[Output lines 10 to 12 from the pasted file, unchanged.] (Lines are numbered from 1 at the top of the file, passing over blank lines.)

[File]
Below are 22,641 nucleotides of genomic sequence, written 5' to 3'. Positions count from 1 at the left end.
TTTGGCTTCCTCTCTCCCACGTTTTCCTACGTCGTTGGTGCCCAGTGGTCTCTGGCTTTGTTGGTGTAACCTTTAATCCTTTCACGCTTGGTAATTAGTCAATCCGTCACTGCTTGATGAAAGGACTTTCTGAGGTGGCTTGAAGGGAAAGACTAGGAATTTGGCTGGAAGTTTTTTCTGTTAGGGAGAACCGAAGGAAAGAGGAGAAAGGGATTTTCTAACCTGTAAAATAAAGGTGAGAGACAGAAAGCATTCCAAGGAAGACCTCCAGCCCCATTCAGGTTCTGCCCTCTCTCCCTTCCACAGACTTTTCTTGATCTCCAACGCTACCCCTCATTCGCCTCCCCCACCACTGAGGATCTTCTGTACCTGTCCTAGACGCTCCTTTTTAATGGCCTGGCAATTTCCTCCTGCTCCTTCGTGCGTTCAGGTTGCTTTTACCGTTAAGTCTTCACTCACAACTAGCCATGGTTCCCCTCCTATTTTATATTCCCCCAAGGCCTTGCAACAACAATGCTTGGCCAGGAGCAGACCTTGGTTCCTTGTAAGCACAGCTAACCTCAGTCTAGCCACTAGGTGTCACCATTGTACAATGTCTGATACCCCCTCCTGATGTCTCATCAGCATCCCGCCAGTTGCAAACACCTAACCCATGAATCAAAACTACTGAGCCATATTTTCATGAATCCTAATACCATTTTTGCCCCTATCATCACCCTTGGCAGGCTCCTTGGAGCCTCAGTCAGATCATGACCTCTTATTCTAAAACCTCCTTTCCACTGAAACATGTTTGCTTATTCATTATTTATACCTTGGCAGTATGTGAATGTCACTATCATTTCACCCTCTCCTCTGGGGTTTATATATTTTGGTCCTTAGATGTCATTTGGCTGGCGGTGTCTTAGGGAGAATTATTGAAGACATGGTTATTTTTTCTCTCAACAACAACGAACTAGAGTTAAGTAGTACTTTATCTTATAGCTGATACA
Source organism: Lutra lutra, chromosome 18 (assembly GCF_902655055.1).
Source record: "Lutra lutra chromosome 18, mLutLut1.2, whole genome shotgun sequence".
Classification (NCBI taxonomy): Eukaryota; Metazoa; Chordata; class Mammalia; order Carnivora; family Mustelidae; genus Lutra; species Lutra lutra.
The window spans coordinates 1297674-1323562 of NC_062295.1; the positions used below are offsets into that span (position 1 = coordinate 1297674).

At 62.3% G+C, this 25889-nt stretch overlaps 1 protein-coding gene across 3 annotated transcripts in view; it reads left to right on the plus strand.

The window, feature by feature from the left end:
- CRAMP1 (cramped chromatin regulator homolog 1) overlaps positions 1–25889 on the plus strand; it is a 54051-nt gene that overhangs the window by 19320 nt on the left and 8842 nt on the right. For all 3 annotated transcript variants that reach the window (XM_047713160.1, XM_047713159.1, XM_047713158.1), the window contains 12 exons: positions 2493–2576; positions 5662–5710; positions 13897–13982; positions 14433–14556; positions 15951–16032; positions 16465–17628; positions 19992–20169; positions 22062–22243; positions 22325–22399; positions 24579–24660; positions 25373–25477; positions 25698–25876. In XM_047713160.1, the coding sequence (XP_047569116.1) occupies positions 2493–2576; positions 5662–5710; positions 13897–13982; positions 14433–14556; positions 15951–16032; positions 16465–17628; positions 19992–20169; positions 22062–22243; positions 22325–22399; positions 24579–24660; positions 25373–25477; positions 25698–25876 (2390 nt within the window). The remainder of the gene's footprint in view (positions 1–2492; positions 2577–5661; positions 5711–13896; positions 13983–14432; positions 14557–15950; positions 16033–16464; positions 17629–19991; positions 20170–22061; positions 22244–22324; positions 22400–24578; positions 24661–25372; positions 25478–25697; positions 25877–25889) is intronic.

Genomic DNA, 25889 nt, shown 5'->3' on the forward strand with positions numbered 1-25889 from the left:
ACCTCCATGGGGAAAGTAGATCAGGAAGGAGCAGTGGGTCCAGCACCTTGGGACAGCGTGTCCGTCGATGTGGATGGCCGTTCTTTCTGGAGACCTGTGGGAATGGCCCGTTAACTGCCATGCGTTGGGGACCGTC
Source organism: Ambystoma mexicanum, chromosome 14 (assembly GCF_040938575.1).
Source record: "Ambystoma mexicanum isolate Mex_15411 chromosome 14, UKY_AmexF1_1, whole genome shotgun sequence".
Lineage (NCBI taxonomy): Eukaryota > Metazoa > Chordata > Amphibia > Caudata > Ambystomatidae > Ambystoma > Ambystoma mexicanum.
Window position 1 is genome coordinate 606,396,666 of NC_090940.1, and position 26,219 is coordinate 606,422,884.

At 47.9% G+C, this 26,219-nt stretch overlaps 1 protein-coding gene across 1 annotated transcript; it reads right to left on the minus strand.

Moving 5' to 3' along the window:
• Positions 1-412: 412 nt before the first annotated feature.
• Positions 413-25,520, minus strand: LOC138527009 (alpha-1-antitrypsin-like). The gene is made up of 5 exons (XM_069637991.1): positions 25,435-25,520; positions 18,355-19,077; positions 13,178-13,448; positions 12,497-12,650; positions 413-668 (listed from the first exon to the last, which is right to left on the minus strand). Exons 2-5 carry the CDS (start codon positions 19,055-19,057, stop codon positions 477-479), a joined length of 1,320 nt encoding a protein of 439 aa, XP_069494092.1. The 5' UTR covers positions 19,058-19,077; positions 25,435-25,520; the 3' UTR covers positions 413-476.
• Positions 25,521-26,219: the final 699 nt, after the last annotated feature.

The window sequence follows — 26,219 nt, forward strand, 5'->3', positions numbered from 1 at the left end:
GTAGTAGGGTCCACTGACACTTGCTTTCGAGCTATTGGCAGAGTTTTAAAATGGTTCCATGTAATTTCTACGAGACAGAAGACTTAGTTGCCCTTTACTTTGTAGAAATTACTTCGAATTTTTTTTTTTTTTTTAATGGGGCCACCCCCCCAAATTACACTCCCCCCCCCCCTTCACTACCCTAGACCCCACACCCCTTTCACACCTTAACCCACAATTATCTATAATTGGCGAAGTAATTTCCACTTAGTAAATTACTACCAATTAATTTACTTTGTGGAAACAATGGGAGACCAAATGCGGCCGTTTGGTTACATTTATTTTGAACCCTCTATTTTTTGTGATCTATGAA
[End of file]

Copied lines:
Genomic DNA, 25889 nt, shown 5'->3' on the forward strand with positions numbered 1-25889 from the left:
ACCTCCATGGGGAAAGTAGATCAGGAAGGAGCAGTGGGTCCAGCACCTTGGGACAGCGTGTCCGTCGATGTGGATGGCCGTTCTTTCTGGAGACCTGTGGGAATGGCCCGTTAACTGCCATGCGTTGGGGACCGTC
Source organism: Ambystoma mexicanum, chromosome 14 (assembly GCF_040938575.1).